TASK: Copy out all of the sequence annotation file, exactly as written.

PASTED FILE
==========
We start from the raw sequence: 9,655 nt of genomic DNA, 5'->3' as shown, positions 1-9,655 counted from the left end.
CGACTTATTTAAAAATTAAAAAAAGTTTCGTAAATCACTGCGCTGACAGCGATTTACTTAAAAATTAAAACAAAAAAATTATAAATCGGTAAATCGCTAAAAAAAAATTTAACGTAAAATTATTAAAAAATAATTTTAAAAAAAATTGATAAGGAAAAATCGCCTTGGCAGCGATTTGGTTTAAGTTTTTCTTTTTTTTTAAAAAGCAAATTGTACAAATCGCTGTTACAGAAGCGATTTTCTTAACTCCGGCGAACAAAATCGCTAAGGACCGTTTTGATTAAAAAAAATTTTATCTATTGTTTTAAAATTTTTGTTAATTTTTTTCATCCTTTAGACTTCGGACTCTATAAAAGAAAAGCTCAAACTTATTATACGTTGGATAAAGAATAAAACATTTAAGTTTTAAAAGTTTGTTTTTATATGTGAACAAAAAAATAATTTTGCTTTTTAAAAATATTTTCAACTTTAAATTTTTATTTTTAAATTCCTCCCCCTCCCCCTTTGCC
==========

We start from the raw sequence: 9,655 nt of genomic DNA, 5'->3' as shown, positions 1-9,655 counted from the left end.
CGACTTATTTAAAAATTAAAAAAAGTTTCGTAAATCACTGCGCTGACAGCGATTTACTTAAAAATTAAAACAAAAAAATTATAAATCGGTAAATCGCTAAAAAAAAATTTAACGTAAAATTATTAAAAAATAATTTTAAAAAAAATTGATAAGGAAAAATCGCCTTGGCAGCGATTTGGTTTAAGTTTTTCTTTTTTTTTAAAAAGCAAATTGTACAAATCGCTGTTACAGAAGCGATTTTCTTAACTCCGGCGAACAAAATCGCTAAGGACCGTTTTGATTAAAAAAAATTTTATCTATTGTTTTAAAATTTTTGTTAATTTTTTTCATCCTTTAGACTTCGGACTCTATAAAAGAAAAGCTCAAACTTATTATACGTTGGATAAAGAATAAAACATTTAAGTTTTAAAAGTTTGTTTTTATATGTGAACAAAAAAATAATTTTGCTTTTTAAAAATATTTTCAACTTTAAATTTTTATTTTTAAATTCCTCCCCCTCCCCCTTTGCC